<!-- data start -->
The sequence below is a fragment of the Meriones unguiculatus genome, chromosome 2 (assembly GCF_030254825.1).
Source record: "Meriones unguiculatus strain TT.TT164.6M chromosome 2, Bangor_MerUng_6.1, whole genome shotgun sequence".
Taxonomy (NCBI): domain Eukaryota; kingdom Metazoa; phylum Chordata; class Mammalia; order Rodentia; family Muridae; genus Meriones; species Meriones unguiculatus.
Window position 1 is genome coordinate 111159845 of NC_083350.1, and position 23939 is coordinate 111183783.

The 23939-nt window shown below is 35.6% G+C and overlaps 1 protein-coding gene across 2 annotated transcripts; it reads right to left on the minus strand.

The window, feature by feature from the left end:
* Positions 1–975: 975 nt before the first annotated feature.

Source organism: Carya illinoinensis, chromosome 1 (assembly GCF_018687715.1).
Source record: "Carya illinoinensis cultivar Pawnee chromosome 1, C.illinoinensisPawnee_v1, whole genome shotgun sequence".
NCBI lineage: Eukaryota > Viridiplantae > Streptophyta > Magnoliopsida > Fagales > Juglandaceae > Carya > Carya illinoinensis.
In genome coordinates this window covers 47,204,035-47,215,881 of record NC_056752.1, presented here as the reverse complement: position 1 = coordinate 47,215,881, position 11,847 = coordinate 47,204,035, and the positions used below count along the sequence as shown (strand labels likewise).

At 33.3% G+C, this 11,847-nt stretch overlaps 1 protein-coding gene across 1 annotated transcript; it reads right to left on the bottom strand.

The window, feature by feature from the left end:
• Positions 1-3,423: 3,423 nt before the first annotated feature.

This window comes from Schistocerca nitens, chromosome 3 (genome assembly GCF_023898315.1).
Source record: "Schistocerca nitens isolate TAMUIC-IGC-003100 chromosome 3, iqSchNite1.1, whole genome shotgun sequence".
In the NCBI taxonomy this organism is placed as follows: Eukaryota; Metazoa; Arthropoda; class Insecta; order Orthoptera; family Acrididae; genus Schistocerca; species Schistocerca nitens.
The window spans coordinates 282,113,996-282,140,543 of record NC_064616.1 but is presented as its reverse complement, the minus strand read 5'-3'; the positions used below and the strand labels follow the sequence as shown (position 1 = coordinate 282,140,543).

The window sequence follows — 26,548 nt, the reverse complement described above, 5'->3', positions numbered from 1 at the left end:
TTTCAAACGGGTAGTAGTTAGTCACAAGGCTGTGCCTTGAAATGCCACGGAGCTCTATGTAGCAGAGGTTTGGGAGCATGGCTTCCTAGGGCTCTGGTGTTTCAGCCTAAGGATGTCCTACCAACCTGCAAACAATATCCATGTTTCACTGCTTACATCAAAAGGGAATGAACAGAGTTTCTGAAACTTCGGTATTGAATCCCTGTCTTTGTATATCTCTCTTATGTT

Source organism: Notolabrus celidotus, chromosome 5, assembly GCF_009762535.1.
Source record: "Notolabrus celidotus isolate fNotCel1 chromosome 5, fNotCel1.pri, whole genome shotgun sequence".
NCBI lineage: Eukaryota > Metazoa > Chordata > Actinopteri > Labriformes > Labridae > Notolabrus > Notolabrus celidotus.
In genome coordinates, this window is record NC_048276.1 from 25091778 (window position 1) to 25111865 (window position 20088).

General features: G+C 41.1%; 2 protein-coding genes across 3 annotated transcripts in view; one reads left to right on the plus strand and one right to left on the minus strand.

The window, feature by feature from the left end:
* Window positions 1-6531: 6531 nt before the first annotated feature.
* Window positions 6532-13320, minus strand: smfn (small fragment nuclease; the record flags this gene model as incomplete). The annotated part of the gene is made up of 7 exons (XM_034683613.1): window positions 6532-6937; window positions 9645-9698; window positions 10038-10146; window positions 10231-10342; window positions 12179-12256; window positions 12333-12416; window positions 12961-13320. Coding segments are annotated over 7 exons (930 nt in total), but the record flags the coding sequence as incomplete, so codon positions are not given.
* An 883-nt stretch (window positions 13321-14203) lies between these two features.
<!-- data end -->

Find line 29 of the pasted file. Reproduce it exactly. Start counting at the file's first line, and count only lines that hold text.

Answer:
* An 883-nt stretch (window positions 13321-14203) lies between these two features.